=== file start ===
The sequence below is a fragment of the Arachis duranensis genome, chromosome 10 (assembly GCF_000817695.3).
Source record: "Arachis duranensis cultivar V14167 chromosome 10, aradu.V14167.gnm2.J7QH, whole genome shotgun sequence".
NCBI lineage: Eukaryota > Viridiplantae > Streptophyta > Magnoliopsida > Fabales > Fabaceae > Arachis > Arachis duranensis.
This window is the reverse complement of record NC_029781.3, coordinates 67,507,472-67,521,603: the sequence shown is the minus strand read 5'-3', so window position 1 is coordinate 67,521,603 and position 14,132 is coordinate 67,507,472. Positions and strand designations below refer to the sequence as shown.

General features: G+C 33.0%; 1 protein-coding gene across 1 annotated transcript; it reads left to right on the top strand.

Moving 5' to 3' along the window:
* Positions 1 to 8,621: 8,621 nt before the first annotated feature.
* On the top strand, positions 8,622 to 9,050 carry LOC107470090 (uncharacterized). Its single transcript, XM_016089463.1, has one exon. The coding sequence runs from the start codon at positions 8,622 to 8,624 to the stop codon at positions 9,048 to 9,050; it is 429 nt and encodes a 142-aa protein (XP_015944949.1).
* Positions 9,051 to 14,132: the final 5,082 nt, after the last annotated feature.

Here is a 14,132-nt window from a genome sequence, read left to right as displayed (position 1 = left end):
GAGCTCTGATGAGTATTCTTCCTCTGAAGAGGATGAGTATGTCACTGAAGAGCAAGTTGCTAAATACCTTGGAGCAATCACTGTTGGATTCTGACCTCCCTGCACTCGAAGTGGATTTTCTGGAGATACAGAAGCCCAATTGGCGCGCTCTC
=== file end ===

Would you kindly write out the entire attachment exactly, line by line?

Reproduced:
The sequence below is a fragment of the Arachis duranensis genome, chromosome 10 (assembly GCF_000817695.3).
Source record: "Arachis duranensis cultivar V14167 chromosome 10, aradu.V14167.gnm2.J7QH, whole genome shotgun sequence".
NCBI lineage: Eukaryota > Viridiplantae > Streptophyta > Magnoliopsida > Fabales > Fabaceae > Arachis > Arachis duranensis.
This window is the reverse complement of record NC_029781.3, coordinates 67,507,472-67,521,603: the sequence shown is the minus strand read 5'-3', so window position 1 is coordinate 67,521,603 and position 14,132 is coordinate 67,507,472. Positions and strand designations below refer to the sequence as shown.

General features: G+C 33.0%; 1 protein-coding gene across 1 annotated transcript; it reads left to right on the top strand.

Moving 5' to 3' along the window:
* Positions 1 to 8,621: 8,621 nt before the first annotated feature.
* On the top strand, positions 8,622 to 9,050 carry LOC107470090 (uncharacterized). Its single transcript, XM_016089463.1, has one exon. The coding sequence runs from the start codon at positions 8,622 to 8,624 to the stop codon at positions 9,048 to 9,050; it is 429 nt and encodes a 142-aa protein (XP_015944949.1).
* Positions 9,051 to 14,132: the final 5,082 nt, after the last annotated feature.

Here is a 14,132-nt window from a genome sequence, read left to right as displayed (position 1 = left end):
GAGCTCTGATGAGTATTCTTCCTCTGAAGAGGATGAGTATGTCACTGAAGAGCAAGTTGCTAAATACCTTGGAGCAATCACTGTTGGATTCTGACCTCCCTGCACTCGAAGTGGATTTTCTGGAGATACAGAAGCCCAATTGGCGCGCTCTC